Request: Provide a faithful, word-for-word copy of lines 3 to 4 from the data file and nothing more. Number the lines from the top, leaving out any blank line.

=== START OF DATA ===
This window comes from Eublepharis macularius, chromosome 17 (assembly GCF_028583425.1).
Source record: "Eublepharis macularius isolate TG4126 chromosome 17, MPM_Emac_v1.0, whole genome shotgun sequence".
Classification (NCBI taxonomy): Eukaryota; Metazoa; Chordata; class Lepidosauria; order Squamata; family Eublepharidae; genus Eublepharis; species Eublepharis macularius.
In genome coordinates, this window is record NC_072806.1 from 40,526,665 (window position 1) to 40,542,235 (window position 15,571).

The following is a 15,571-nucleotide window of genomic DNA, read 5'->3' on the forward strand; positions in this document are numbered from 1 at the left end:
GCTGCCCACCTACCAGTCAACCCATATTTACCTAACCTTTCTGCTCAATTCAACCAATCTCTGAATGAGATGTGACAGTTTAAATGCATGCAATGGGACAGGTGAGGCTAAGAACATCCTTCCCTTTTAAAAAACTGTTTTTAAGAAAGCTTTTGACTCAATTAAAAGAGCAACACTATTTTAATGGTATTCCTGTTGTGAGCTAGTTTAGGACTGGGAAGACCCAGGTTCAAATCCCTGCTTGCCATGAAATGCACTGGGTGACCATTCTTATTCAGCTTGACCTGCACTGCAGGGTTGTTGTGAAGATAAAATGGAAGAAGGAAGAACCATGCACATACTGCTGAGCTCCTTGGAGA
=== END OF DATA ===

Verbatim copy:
Classification (NCBI taxonomy): Eukaryota; Metazoa; Chordata; class Lepidosauria; order Squamata; family Eublepharidae; genus Eublepharis; species Eublepharis macularius.
In genome coordinates, this window is record NC_072806.1 from 40,526,665 (window position 1) to 40,542,235 (window position 15,571).